Journal Of The Schubert Institute

Alfred Brendel has suggested that a modern piano is more effective for interpreting Schubert than an early one. In opting to record the two sets of Impromptus on a six-octave Clementi piano, Peter Katin clearly disagrees. In the booklet notes, he writes: ‘The change to the very different qualities of a square piano has made me aware of yet further possibilities in tonal colouring…. The results might belie the fact that the square pianos were not designed for large halls but for a rather more intimate atmosphere. This is why I decided to record the Impromptus in my own studio…’.

As good as his word, Katin provides quiet playing that is often carefully nuanced: the final pages of the C-minor and G flat Impromptus exemplifying his ability to differentiate between p, pp and ppp. Similarly, the balance between melody and accompaniment is often sensitively handled. Other effective quiet passages include melodies with a flowing accompaniment in the same hand (the G flat Impromptu and the first variation of the B flat Impromptu) and decorative virtuosity (the opening of the A flat-minor/major Impromptu, D899, and the fifth variation of the B flat Impromptu). The latter is a particularly striking example of Katin’s filigree touch, one which suggests string glissandi.

At the other end of the dynamic spectrum, however, the sound is often less convincing, the weak upper register of the square piano making it difficult to crescendo to reach a fortissimo. When a theme is repeated in octaves, such as in the B flat Impromptu, a cantabile sound is hard to sustain, and elsewhere the difference between f and ff is not always conveyed. While these shortcomings reflect the limitation of the instrument rather than the performer, the desire to approximate the intimate setting that might have been intended for the Impromptus seems to occasionally preclude moments of drama.

Little reservation, however, can be expressed over Katin’s command of the works’ structure, in particular the larger design of the second set of Impromptus. Tempos are well judged and some of the more personal interpretive decisions seem convincing. Katin’s decision to vary his dotted rhythm when accompanied by triplets, in particular, is governed by common sense: in the C-minor Impromptu and the third variation of the B flat Impromptu, the dotted rhythms are mostly played as a crotchet and quaver, and as a dotted quaver and semiquaver at cadences. Similarly, his arpeggiation of chords in the G flat Impromptu and variation of speed of arpeggiation according to the structural and expressive context shows sensitivity. For the high trills of the second and fifth variation of the B flat Impromptu, Katin prolongs to create a humorous effect, evoking an operatic prima donna revelling in the moment.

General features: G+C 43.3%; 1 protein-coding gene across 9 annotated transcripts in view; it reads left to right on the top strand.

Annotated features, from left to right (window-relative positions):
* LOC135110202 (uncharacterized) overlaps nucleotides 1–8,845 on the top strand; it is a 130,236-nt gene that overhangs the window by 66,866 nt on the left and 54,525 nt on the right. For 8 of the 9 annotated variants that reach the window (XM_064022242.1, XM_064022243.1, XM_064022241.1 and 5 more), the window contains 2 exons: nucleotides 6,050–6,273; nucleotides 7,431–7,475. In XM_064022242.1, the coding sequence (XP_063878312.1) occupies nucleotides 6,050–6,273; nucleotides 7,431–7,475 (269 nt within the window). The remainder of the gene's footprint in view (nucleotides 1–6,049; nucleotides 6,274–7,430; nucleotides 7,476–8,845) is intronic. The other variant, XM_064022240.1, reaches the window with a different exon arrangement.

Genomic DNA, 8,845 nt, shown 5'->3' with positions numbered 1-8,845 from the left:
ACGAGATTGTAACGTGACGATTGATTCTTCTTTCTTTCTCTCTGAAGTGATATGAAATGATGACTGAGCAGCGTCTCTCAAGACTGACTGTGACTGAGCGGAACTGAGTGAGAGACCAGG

In the C-minor Impromptu and for part of the A flat-minor/major Impromptu from the earlier set, however, Katin’s sense of structure seems compromised by his variation of tempo. The opening section of the Impromptu in C minor contains arguably too much rubato and agogic hesitation to suggest an introduction rather than a true beginning. Only with the quicker and sustained tempo of the following A flat-major section does the piece seem to get under way; with later sections, however, the tempo again fluctuates. In the A flat-minor/major Impromptu, Katin uses rubato for the first and final appearance of the left-hand theme. Again the effect seems disruptive, impeding a sense of natural flow.

To reiterate, the most successful playing on this disc is found in the second set of Impromptus and in introspective passages throughout. Of particular success are the outer sections of the A flat Impromptu (D935/2) and the central A flat-minor/major section of the F-minor Impromptu (D935/1). The former is memorable for Katin’s ability to play simply, creating a naturalness of expression that never becomes dull; the latter shows that a weak upper register is not always a hindrance, as the high notes of the left-hand ‘duet’ evoke the sound of a dulcimer. Such a sound seems particularly apt in light of John Daverio’s comparison of the passage to a Proustian moments bienheureux, a recollection of a distant memory.(1)

Listening again to Murray Perahia’s recording of the C-minor Impromptu reminds one that tonal colouring and nuance is not only possible on an early instrument, and there are times in Katin’s interpretation when the power of a modern instrument is missed. But this is not often the case. With this recording on a piano close to those the composer might have used, Peter Katin provides some fresh perspective of familiar repertoire.

(1) J Daverio, Crossing Paths. Schubert, Schumann, and Brahms, (OUP 2003), pp.55-56.

—Cameron Gardner